In this post I will finish to comment the list that the Free Software Foundation maintains with words to avoid or use with care when talking about free software, this time taking a look at the words about economic aspects of software.
Here you can find comments about these words: commercial, consumer, market, software industry, and vendor.
It is not recommended to use “commercial” as a synonym for “nonfree”. FSF argues that a program is commercial if it is developed as a business activity, despite of what freedoms its users have. You can find commercial software that is free software and commercial software that is not free software, and you can find non-commercial software that it’s not free and non-commercial software that is free. The two issues are independent.
From the point of view of the Free Software Foundation, describing the users of software as “consumers” presumes a passive role for them. Also they don’t agree with this word because when you use a computer program you don’t consume it. They suggest alternative terms such as “individuals” and “citizens”.
The Free Software Foundation is not against business in the free software community, if they respect the freedom of them (for example, business based on support of the free software programs). But they think the free software movement as a social movement, not a business, where the importance of freedom would not allow legitimize proprietary software.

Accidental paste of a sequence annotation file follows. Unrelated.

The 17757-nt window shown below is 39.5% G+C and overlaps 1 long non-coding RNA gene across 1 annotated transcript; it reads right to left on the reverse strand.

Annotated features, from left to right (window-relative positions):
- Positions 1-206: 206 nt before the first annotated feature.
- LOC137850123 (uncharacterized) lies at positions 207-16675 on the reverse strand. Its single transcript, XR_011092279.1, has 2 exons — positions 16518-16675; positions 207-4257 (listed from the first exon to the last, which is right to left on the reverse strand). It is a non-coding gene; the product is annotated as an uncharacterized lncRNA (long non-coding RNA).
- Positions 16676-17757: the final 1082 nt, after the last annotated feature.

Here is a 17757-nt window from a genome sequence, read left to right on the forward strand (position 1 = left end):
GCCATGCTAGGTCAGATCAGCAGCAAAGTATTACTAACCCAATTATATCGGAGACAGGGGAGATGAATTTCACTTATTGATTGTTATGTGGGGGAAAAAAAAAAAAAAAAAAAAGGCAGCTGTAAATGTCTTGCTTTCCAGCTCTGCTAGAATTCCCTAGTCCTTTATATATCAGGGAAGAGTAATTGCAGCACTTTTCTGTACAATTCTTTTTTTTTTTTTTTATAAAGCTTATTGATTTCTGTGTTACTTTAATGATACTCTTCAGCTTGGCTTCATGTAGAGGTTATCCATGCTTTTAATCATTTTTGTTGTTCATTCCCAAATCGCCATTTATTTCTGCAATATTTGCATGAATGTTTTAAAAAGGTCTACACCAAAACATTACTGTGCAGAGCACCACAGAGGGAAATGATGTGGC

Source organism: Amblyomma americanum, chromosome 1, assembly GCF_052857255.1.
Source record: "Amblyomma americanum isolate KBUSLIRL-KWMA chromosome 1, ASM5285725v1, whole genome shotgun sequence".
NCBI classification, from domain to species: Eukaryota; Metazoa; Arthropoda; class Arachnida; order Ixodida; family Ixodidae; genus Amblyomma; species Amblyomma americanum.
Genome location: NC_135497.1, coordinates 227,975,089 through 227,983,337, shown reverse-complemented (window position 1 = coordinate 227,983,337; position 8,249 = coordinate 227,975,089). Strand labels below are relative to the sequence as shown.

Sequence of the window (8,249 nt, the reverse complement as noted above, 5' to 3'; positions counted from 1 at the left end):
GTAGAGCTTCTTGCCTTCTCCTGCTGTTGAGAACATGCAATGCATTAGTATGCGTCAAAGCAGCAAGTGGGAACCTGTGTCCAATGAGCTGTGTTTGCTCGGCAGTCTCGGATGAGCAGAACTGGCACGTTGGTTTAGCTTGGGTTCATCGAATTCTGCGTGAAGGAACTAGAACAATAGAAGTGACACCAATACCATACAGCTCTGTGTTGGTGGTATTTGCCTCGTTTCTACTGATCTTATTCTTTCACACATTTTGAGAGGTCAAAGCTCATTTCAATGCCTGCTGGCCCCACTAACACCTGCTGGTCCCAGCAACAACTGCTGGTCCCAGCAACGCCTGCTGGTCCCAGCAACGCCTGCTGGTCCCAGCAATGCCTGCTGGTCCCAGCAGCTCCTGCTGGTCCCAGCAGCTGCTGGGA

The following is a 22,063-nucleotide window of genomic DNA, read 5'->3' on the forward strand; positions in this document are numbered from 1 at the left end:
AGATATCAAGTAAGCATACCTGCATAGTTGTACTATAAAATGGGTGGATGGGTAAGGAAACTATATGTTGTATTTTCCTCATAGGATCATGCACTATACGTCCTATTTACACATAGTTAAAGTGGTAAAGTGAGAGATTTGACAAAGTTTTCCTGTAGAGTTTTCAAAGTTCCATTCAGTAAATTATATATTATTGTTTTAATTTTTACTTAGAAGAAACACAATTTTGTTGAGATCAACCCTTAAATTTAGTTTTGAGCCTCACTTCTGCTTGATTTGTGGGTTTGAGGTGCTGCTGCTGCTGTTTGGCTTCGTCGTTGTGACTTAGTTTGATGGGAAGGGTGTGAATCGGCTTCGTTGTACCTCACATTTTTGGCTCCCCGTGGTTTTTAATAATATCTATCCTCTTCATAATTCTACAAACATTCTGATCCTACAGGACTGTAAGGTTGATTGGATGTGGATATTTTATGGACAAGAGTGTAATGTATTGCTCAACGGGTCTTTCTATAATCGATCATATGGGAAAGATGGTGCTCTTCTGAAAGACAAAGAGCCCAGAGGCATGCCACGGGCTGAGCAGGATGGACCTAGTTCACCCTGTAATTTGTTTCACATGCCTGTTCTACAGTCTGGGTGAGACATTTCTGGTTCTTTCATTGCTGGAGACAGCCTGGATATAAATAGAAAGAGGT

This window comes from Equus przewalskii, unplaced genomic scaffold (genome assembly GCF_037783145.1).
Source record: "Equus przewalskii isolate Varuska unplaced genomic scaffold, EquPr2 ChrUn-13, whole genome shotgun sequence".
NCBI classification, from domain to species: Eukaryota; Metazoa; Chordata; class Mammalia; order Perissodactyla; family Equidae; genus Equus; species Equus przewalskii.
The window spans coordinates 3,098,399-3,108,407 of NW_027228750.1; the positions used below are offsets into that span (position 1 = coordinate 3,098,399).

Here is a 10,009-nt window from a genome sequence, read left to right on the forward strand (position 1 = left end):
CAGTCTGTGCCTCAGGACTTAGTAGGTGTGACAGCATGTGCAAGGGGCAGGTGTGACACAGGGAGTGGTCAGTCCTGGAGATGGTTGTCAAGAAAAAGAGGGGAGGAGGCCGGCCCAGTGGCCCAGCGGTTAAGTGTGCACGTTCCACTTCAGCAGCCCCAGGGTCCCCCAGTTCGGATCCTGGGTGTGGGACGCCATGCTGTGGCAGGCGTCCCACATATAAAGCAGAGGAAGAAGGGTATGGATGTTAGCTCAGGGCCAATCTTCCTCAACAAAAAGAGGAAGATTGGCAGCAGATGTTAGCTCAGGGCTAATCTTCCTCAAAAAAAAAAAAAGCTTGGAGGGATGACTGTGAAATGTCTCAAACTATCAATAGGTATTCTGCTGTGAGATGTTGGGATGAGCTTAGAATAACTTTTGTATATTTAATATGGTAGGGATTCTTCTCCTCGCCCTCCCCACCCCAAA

My comments: from this statements you can think that they really don’t like “open core” business models, since they are based on selling proprietary add-ons in a free software basis.
The term “software industry” brings the idea of software as a product created in a factory; but the factory model is not a good explanation for the software, since software is not a material good and also the life-cycle and cost of developing and maintaining software are quite different from other products.
My comments: Eric S. Raymond explains this very well in its paper The Magic Cauldron (Chapter 3. The manufacturing delusion).
The FSF prefers the term “supplier” since many programs are developed by volunteers or organizations which do not intend to sell copies, and these developers are not vendors.
My comments: As with the term consumer, I agree that the software world in general and the free software world in particular, is more complex than a model of vendors, products and consumers. Specially in the case of free software, the role of user communities, developers communities, service providers and much more actors are very important.